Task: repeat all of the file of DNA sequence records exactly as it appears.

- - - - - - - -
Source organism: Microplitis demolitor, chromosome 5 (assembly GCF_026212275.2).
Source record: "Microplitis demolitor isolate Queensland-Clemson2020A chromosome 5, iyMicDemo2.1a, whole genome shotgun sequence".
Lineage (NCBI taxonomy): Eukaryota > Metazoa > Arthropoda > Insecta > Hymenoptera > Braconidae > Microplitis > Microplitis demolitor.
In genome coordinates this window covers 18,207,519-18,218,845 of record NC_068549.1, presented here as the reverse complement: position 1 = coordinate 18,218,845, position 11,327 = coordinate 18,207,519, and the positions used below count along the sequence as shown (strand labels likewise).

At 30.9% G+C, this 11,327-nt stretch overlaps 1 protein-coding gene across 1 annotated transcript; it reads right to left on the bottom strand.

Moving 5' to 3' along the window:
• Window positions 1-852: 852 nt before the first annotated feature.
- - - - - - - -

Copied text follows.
Source organism: Microplitis demolitor, chromosome 5 (assembly GCF_026212275.2).
Source record: "Microplitis demolitor isolate Queensland-Clemson2020A chromosome 5, iyMicDemo2.1a, whole genome shotgun sequence".
Lineage (NCBI taxonomy): Eukaryota > Metazoa > Arthropoda > Insecta > Hymenoptera > Braconidae > Microplitis > Microplitis demolitor.
In genome coordinates this window covers 18,207,519-18,218,845 of record NC_068549.1, presented here as the reverse complement: position 1 = coordinate 18,218,845, position 11,327 = coordinate 18,207,519, and the positions used below count along the sequence as shown (strand labels likewise).

At 30.9% G+C, this 11,327-nt stretch overlaps 1 protein-coding gene across 1 annotated transcript; it reads right to left on the bottom strand.

Moving 5' to 3' along the window:
• Window positions 1-852: 852 nt before the first annotated feature.